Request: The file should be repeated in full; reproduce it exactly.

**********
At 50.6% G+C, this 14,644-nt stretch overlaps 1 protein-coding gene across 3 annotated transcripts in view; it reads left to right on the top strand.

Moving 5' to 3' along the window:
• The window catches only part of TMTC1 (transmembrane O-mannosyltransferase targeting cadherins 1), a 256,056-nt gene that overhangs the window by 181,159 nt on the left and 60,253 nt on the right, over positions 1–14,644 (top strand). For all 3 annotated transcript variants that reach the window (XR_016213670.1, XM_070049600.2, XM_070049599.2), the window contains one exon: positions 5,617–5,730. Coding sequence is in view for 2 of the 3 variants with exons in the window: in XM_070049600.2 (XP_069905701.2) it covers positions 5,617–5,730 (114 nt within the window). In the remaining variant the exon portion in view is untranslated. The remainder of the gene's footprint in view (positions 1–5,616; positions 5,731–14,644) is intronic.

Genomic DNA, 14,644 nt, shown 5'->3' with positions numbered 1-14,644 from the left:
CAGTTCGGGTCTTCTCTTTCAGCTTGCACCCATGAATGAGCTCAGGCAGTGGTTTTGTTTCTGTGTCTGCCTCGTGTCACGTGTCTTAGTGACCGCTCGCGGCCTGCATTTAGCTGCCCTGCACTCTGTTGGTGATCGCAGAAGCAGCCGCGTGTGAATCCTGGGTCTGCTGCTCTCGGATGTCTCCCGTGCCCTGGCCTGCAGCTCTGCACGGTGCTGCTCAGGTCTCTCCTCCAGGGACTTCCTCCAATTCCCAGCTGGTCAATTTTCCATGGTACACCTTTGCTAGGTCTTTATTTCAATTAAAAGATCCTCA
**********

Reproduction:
At 50.6% G+C, this 14,644-nt stretch overlaps 1 protein-coding gene across 3 annotated transcripts in view; it reads left to right on the top strand.

Moving 5' to 3' along the window:
• The window catches only part of TMTC1 (transmembrane O-mannosyltransferase targeting cadherins 1), a 256,056-nt gene that overhangs the window by 181,159 nt on the left and 60,253 nt on the right, over positions 1–14,644 (top strand). For all 3 annotated transcript variants that reach the window (XR_016213670.1, XM_070049600.2, XM_070049599.2), the window contains one exon: positions 5,617–5,730. Coding sequence is in view for 2 of the 3 variants with exons in the window: in XM_070049600.2 (XP_069905701.2) it covers positions 5,617–5,730 (114 nt within the window). In the remaining variant the exon portion in view is untranslated. The remainder of the gene's footprint in view (positions 1–5,616; positions 5,731–14,644) is intronic.

Genomic DNA, 14,644 nt, shown 5'->3' with positions numbered 1-14,644 from the left:
CAGTTCGGGTCTTCTCTTTCAGCTTGCACCCATGAATGAGCTCAGGCAGTGGTTTTGTTTCTGTGTCTGCCTCGTGTCACGTGTCTTAGTGACCGCTCGCGGCCTGCATTTAGCTGCCCTGCACTCTGTTGGTGATCGCAGAAGCAGCCGCGTGTGAATCCTGGGTCTGCTGCTCTCGGATGTCTCCCGTGCCCTGGCCTGCAGCTCTGCACGGTGCTGCTCAGGTCTCTCCTCCAGGGACTTCCTCCAATTCCCAGCTGGTCAATTTTCCATGGTACACCTTTGCTAGGTCTTTATTTCAATTAAAAGATCCTCA